Quebec gets ready to open big empty hockey arena, mayor jokes that “my cousin Réjean” will play there

That Quebec City Mayor Régis Labeaume is such a card! Check him out talking about the hockey arena that he saddled taxpayers with between $270 million and $330 million in payments on, in order to get an NHL team, and which now persists in not having an NHL team:

“What are you going to put inside?” host Marie-France Bazzo asked the man who was the project’s biggest booster.

“Listen, we’ll have public skating,” Mr. Labeaume joked. “My cousin Réjean wants to play there too,” he added, struggling to contain his own laughter.

Hahahaha! Ha! Ha.

There will be a minor-league team playing in the new arena, but that’s still not exactly what Quebecois had in mind. (Though, you know, I did kinda tell you so.) But Quebec still might get an expansion NHL team, right?

In 2011, the average value of an NHL team was US$240-million, he said. By last year it had more than doubled to US$490-million. The huge investment required to acquire a team, whether through expansion or purchase of an existing team, would make it hard for owners to turn a profit in a small market like Quebec City. The plummeting Canadian dollar only aggravates the situation.

“I don’t see how it can be financially viable in a city of 700,000 people,” Mr. Richelieu said. “To make it past the first two or three years, when the novelty and enthusiasm of having the Nordiques back is past, will be hard. After that, people might find it hard to fork out the hefty ticket price to pay for a major-league-calibre show.”

Economics aside, the league is displaying little interest in returning to the Quebec capital. When possible expansion is mentioned, the names of Las Vegas and Seattle are at the top of the list as the league seeks to balance the number of teams in its Eastern and Western conferences. And NHL commissioner Gary Bettman reiterated on the weekend his opposition to moving an existing team.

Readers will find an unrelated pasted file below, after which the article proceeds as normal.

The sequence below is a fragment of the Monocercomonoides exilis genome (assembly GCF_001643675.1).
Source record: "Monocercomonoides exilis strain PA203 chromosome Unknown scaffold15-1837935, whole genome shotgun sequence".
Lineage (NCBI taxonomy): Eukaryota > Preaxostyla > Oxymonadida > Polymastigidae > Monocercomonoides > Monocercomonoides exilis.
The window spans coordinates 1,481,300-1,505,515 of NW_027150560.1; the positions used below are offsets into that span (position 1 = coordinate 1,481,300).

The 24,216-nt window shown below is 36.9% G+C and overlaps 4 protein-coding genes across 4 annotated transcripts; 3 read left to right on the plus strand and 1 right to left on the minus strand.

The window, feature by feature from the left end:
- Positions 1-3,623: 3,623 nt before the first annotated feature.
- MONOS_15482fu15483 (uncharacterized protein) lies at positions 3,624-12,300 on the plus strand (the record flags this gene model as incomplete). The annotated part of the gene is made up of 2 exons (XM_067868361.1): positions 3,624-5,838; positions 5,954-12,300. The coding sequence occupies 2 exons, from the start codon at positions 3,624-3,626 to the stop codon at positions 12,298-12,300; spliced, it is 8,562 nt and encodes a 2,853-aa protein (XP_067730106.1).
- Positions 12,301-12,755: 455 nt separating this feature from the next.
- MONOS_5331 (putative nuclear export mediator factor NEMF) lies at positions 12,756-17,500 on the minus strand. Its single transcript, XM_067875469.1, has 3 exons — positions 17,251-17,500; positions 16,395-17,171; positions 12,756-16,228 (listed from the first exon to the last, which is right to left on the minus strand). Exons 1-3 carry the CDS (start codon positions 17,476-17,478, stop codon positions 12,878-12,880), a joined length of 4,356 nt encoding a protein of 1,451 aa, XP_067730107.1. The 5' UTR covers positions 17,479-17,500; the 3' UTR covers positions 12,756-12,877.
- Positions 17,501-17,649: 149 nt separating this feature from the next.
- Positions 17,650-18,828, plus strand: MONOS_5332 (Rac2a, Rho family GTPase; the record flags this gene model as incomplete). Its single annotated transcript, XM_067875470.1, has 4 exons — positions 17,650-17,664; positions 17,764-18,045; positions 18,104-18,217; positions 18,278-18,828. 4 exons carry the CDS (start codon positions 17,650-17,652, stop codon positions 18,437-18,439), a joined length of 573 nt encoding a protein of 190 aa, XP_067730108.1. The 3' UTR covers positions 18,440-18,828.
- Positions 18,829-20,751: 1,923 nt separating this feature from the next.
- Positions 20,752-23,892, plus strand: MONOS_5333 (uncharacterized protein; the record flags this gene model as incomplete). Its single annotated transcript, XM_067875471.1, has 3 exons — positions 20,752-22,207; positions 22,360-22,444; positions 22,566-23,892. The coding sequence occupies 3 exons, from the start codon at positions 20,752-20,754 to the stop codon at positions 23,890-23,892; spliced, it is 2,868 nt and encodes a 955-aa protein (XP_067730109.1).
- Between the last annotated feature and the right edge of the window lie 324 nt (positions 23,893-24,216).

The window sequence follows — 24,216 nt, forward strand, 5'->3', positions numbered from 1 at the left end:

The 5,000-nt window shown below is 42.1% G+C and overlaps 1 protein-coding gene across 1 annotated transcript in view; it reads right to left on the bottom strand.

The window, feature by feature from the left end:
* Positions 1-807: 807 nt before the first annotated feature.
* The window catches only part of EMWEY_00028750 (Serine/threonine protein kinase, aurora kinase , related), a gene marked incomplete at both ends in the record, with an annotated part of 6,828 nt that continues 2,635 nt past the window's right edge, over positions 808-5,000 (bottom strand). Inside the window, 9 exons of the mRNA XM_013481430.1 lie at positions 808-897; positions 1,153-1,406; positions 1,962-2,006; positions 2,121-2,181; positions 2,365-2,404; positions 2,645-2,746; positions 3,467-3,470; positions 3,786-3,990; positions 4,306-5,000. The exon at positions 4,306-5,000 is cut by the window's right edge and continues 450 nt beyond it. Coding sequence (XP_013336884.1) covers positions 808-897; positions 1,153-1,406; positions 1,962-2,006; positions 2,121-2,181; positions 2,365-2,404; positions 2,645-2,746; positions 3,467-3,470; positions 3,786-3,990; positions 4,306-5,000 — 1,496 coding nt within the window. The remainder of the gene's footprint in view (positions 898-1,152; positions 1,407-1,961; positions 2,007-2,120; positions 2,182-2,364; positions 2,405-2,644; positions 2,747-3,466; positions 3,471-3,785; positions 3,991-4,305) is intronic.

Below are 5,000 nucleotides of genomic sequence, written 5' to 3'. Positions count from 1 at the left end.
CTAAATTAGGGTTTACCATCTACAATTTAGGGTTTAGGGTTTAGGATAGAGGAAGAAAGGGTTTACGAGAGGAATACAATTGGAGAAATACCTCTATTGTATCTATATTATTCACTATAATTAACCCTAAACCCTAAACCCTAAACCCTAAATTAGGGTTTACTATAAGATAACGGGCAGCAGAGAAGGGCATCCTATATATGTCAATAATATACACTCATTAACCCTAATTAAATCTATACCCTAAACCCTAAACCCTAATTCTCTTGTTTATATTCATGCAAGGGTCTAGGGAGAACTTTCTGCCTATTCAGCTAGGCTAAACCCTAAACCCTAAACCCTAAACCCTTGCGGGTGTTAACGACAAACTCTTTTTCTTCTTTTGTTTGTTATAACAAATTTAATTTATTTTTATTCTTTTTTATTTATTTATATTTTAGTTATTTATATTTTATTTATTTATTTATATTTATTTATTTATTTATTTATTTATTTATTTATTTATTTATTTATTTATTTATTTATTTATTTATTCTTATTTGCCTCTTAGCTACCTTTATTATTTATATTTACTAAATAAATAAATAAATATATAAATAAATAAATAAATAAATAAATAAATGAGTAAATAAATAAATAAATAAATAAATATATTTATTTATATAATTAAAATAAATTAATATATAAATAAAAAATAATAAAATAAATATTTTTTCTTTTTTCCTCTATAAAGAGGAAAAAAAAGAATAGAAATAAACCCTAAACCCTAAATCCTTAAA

Oh, well. Cue the “cold Kansas City” jibes!


18 comments on “Quebec gets ready to open big empty hockey arena, mayor jokes that “my cousin Réjean” will play there

  1. Refusal to relocate teams AND thinking it’s a good idea to put a team in Vegas? If that’s not proof that Bettman is a moron, I don’t know what is.

  2. Except we all know there’s a 0% chance Quebec City won’t get an NHL team.

    Anyone who doubts the Nordiques return should lose all credibility in the future.

    There are 4 NHL teams that aren’t going to be around 20 years from now: Florida Panthers, Columbus Blue Jackets, Carolina Hurricanes, Arizona Coyotes… You can ascertain Quebec City will end up with one of those franchises.

  3. @Jordan: Out of curiosity, where do you think the other three could land? And for the sake of argument, let’s assume two more teams aren’t added to the league. So 1 out of the 4 you mentioned goes to QC.

    My guesses/hopes would be Seattle, Portland, and then Salt Lake/KC/Milwaukee. Then realign the league accordingly.

  4. It will be interesting to see if the “poor sister” of the major sports leagues in North America sticks with it’s variable pricing structure next time they expand (and they will expand, though probably not to QC for the reasons noted… QC and KC will have to acquire teams the old fashioned way if and when they get them… buy someone else’s mistake).

    Does the fact that the “average” NHL team is reportedly worth $490m actually matter when looking at prospective expansion locations? After all, this number is heavily skewed by franchises in 10-12 highly successful markets. The case can be made that the bottom six franchises in the NHL aren’t worth $100m combined as businesses. It is unlikely that the owner of a Las Vegas or Seattle expansion team will generate Rangers/Leafs/Black Hawks like revenue. They should be better off than Glendale and Florida on an operating basis, but then, so are most kids who run lemonade stands…

  5. When the Jackets, Thrashers, Predators and Wild were approved, they paid different expansion fees… but then they did not all join the league in the same season. The fees were, as I recall, between $100-125m for each franchise.

    Why do we now believe that some idiot will pay $400m for a Vegas franchise and perhaps $300m for Seattle? (or, if you really want to speculate, $850m for Toronto II… which I personally do not ever see happening for any amount of money)

    In what way is such a price justifiable, beyond the obvious (insert Barnum quote here)?

    The NHL’s much vaunted “new” tv deals have increased the size of the pie, to be sure. But they have gone from a total of about $300m/yr to a little over $630m/yr.

    Crucially, both major network deals (Rogers/NBC Comcast) cover more than a decade going forward and surrender all digital media rights to the broadcasters.